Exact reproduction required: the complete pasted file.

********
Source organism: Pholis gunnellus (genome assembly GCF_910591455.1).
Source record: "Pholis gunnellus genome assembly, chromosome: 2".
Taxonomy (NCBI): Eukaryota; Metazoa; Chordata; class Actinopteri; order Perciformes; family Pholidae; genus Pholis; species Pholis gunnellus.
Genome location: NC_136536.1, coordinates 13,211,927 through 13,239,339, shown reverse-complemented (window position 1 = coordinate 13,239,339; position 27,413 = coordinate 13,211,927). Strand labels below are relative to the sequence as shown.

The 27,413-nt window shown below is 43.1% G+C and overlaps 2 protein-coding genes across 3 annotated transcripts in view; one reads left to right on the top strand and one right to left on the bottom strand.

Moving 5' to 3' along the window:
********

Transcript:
Source organism: Pholis gunnellus (genome assembly GCF_910591455.1).
Source record: "Pholis gunnellus genome assembly, chromosome: 2".
Taxonomy (NCBI): Eukaryota; Metazoa; Chordata; class Actinopteri; order Perciformes; family Pholidae; genus Pholis; species Pholis gunnellus.
Genome location: NC_136536.1, coordinates 13,211,927 through 13,239,339, shown reverse-complemented (window position 1 = coordinate 13,239,339; position 27,413 = coordinate 13,211,927). Strand labels below are relative to the sequence as shown.

The 27,413-nt window shown below is 43.1% G+C and overlaps 2 protein-coding genes across 3 annotated transcripts in view; one reads left to right on the top strand and one right to left on the bottom strand.

Moving 5' to 3' along the window: